Of course, when it rains it pours, and just as we were getting ready to pull out of our driveway, the school bus for our neighborhood arrives and momentarily blocks our departure. After the longest 60 seconds that have ever been documented, I think that the space-time continuum actually morphed to slow down time, we were finally able to get on the road. The comedy of errors just continued rolling however, as a garbage truck pulled out right in front of us as soon as we got moving. Already running late, we didn’t have time to sit behind this slow moving monstrosity that stops every 50 feet. So, even though it was a tight squeeze on a country road with a great big garbage truck, my mom decided to try to maneuver around it and continue on our way. As she hit the gas to carefully zoom around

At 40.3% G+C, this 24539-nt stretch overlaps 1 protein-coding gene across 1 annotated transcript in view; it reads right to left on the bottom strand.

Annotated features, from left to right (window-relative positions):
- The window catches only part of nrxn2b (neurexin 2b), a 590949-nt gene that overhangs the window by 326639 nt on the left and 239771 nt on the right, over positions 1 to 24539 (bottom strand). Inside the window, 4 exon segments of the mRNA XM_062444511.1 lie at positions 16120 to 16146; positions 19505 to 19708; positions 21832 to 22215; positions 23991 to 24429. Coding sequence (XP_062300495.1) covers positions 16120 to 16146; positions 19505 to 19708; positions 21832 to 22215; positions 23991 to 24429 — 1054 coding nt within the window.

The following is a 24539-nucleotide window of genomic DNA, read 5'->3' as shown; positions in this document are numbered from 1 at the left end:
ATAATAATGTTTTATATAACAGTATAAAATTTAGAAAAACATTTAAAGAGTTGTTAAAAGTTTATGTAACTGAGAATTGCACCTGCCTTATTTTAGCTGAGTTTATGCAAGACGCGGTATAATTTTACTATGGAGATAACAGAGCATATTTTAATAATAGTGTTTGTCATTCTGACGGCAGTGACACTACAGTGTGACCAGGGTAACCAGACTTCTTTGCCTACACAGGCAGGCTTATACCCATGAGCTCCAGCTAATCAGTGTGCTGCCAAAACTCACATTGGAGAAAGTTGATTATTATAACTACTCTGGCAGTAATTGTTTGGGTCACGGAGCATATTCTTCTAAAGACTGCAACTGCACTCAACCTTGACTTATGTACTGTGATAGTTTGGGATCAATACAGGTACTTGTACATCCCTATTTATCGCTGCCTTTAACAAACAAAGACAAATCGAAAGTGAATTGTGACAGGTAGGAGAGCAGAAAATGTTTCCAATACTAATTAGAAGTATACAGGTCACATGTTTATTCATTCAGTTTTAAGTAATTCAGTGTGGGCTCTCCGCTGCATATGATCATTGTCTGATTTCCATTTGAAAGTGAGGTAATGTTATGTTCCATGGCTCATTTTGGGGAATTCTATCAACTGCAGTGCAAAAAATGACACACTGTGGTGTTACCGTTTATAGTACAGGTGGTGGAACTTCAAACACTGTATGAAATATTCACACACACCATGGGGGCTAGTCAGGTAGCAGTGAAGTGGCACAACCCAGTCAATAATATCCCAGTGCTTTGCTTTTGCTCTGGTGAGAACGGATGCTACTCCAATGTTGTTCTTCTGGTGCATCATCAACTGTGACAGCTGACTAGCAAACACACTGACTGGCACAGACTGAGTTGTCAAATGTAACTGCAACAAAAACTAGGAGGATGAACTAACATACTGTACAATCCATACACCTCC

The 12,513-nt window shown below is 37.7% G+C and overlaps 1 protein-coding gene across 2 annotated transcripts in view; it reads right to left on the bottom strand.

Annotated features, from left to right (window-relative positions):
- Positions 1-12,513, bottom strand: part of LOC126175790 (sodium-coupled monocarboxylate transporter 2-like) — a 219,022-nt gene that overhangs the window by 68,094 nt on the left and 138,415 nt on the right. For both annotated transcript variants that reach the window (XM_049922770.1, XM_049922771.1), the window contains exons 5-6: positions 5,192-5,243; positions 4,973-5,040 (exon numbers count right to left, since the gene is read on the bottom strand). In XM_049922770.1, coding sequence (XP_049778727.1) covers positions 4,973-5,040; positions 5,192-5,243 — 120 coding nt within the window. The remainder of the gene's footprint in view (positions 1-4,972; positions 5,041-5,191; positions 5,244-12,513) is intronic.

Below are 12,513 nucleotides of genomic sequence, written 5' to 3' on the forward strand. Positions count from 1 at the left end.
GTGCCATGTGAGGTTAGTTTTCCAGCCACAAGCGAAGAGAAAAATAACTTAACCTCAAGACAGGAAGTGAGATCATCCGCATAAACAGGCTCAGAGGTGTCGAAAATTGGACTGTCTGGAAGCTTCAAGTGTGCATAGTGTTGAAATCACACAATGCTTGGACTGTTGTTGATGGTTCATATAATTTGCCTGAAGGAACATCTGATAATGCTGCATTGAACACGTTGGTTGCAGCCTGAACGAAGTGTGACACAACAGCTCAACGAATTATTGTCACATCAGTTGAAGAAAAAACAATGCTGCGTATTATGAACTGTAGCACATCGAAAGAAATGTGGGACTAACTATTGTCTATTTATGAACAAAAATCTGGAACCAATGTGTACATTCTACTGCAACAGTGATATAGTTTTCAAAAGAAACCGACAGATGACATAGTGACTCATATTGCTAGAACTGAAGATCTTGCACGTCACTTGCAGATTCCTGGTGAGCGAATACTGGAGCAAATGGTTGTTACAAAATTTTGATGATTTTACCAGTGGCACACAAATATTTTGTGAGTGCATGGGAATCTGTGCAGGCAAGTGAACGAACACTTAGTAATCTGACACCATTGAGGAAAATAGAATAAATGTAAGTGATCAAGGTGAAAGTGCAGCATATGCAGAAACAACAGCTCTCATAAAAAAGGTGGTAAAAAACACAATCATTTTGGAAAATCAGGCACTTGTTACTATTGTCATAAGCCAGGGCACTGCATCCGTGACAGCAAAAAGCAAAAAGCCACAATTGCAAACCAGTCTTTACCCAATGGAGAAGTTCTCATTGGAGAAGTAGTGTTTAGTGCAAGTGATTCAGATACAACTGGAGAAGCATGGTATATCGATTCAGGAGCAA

the truck, everything went into slow motion for me. I was riding in the back of the van in my manual wheelchair (they thought I was too young to trust around other kids in my power wheelchair), and I felt the force of her accelerating throw me against the back of my chair. Next, I feel the torque from the van throwing my body to the right as she turned around the massive vehicle in our way. As I am being thrown to the side, I feel the left tire of my wheelchair lift up off the floor of the van, and instead of my wheelchair’s chest restraint holding me up, both the chair and I took a tumble and tipped over. I cannot imagine the terror that must have gone through my mom’s head as she had to watch in the rearview mirror, as her physically disabled son toppled over in a moving vehicle. She hurried back to where I laid, and using the superhuman strength that all mothers in crisis possess, she got my wheelchair upright again. Even though this was really scary, somehow I managed to survive the fall with nothing more than a bump on the head and a nasty headache. Oh, and we still ended up getting to school just in time to get to class.